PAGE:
“Thoughtful politicians”, Philip Hammond says, agree that a transitional Brexit deal will be needed to avoid massive economic disruption. A new report from the House of Lords concurs. Even David Davis – who just last month said he would only consider such a deal to “be kind” to the EU – is coming round to the idea.

Davis may have found it more appealing to “be kind” to British business. If the UK were to crash out of the EU in 2019 without a deal, the economic damage would be immense. Overnight, after 40 years of ever-deepening trade, a red-tape curtain would fall across the Channel.

The much-maligned forecasts produced before the vote were conditional on an Article 50 notification having been sent, injecting a jolt of uncertainty into the economy. In other words, they assumed exactly the sort of shock we have so far avoided, and which Davis wants to set us up for. Brexiters pouring scorn on economists may want to consider this before egging the minister on.

A transitional deal would allow us to lessen this shock, providing greater certainty for investors and businesses. The best option would be for Britain to stay in the single market until a new deal were in place. Unfortunately, this is unrealistic because it would involve extensive treaty changes. The alternative mentioned by the Lords is a deal where Britain stays in the EU customs union for a time. 

While this would limit the shock for trade in goods, it would do nothing at all for trade in services. The City would suffer hugely. This would not be in our interests, or those of the rest of the EU – the last thing the eurozone needs right now is another financial shock – but it is likely to be the outcome. A transitional deal is not a panacea. We will not avoid the cliff edge completely, but we will have a shallower drop.

In the longer term, however, a transitional period is likely to lead to a better final deal than attempting to reach one in parallel with the Article 50 negotiations, even if that were possible. The two year negotiating period Article 50 stipulates would put intolerable pressure on Britain to sort a deal out as fast as possible. This would not necessarily be in our interests; in trade as in business, sign in haste, repent at leisure. 

The case for a transitional deal is not just economic. There is a strong moral obligation on the British government to do everything possible to avoid the nightmare scenario of a hard border in Ireland. A transitional deal would give all parties more time to work on a solution.

While the details – and feasibility – of any transitional deal would be a matter for negotiation with the rest of the EU, it would be helpful if the Chancellor and the Minister in charge of sorting out our exit could refrain from giving completely contradictory messages. Agreeing on a plan and thrashing the details out with proper scrutiny would be better still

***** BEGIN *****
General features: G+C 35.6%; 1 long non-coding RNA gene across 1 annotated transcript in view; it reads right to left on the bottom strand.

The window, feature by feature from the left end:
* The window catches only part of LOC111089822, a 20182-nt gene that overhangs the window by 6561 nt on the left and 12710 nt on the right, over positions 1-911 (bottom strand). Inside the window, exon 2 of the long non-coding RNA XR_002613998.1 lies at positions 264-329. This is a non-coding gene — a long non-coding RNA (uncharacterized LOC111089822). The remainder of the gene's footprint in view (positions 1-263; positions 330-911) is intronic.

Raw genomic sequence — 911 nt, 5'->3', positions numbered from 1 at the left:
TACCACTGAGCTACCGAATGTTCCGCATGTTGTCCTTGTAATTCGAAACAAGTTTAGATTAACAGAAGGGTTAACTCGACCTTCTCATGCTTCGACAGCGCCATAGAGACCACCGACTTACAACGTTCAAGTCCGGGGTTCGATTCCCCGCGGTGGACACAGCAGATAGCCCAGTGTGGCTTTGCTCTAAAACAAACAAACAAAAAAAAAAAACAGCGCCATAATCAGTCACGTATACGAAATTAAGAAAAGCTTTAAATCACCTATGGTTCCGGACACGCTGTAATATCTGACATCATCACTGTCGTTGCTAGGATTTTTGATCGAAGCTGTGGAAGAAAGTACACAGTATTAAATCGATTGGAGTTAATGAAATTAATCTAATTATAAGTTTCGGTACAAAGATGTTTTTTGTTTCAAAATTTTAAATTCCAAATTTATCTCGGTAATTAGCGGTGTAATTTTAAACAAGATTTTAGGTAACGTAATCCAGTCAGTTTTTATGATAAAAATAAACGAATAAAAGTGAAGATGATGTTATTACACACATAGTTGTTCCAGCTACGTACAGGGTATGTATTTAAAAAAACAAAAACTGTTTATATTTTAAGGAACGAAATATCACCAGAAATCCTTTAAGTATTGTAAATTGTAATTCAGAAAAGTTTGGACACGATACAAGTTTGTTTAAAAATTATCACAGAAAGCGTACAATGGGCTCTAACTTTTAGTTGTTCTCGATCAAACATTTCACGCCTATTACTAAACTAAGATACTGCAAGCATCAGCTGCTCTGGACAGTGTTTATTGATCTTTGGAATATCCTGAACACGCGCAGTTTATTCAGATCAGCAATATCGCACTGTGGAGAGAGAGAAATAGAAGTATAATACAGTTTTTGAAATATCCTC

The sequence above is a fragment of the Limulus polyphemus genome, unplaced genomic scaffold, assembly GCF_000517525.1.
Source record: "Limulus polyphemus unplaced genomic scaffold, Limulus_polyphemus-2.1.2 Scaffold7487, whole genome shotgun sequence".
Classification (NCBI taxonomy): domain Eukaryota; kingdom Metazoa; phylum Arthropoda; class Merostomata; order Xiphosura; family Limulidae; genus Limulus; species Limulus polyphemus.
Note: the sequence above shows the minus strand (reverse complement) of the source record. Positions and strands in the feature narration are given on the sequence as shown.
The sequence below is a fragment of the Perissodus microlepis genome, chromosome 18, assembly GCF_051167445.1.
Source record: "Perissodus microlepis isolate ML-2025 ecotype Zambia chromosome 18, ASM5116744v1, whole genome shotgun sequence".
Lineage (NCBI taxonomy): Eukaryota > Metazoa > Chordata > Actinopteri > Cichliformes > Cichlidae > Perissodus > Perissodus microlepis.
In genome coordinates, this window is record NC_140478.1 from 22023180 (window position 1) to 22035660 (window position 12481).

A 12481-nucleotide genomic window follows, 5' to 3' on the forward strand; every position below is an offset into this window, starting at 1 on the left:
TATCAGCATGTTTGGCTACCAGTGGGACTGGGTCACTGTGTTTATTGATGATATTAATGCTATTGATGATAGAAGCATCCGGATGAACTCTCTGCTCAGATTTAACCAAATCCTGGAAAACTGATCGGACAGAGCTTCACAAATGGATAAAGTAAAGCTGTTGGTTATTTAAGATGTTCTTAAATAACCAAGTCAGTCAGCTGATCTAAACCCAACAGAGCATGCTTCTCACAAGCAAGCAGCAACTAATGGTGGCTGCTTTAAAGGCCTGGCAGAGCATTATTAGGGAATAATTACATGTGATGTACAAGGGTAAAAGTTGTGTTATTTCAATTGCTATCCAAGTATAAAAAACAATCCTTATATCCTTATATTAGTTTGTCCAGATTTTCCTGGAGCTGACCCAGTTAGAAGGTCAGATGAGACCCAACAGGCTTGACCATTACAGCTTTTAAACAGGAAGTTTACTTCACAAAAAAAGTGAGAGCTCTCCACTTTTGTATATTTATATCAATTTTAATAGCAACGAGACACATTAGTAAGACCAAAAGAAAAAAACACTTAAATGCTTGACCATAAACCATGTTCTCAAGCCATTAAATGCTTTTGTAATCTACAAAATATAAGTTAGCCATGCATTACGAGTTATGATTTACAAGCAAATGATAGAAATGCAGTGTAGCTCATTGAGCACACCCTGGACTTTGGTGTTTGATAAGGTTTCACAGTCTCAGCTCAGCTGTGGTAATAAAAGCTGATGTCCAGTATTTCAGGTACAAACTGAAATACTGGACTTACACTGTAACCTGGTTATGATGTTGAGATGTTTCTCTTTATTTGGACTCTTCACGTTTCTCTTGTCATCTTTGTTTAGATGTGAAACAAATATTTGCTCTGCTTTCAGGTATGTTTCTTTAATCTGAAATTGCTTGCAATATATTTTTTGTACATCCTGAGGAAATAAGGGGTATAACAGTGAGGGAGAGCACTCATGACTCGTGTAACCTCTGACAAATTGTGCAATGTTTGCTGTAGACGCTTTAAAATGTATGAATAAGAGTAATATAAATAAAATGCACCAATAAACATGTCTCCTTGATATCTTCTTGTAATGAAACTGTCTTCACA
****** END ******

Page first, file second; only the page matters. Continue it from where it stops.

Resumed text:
This article was updated after publication to reflect Davis’ comments in favour of a transitional deal

by Sam Ashworth-Hayes | 14.12.2016

From time to time we'll share exclusive interview clips (including never-seen-before footage), the most incisive blog posts and the most interesting dispatches from our event organisers as they take the europe debate to the furthest, biggest, smallest, weirdest, most unusual places around europe and beyond.

Sign up to the Newsletter

Share this

Be the first to comment

Please check your e-mail for a link to activate your account.
Stay in touch Get our Newsletter


Free Word Centre
60 Farringdon Road
London EC1R 3GA


The Wake up Foundation is a registered charity no. 1152894

Donate now

Sign in with Facebook, Twitter or email.

Created with NationBuilder

X Close

Join Wake Up Europe!

Wake Up Europe is a campaign brought to you by the Wake Up Foundation. It was sparked by the themes explored in The Great European Disaster Movie by Annalisa Piras and Bill Emmott.

We believe in the values that inspired the European project but that this project isn't working. Europe is sleep-walking towards disaster. We must wake up Europe so that we can save Europe from itself.

This job is too important to be left to the elites, the media, the political parties alone: ordinary people must be encouraged to discuss what Europe they want to see.

Or support us another way

Donate Host an event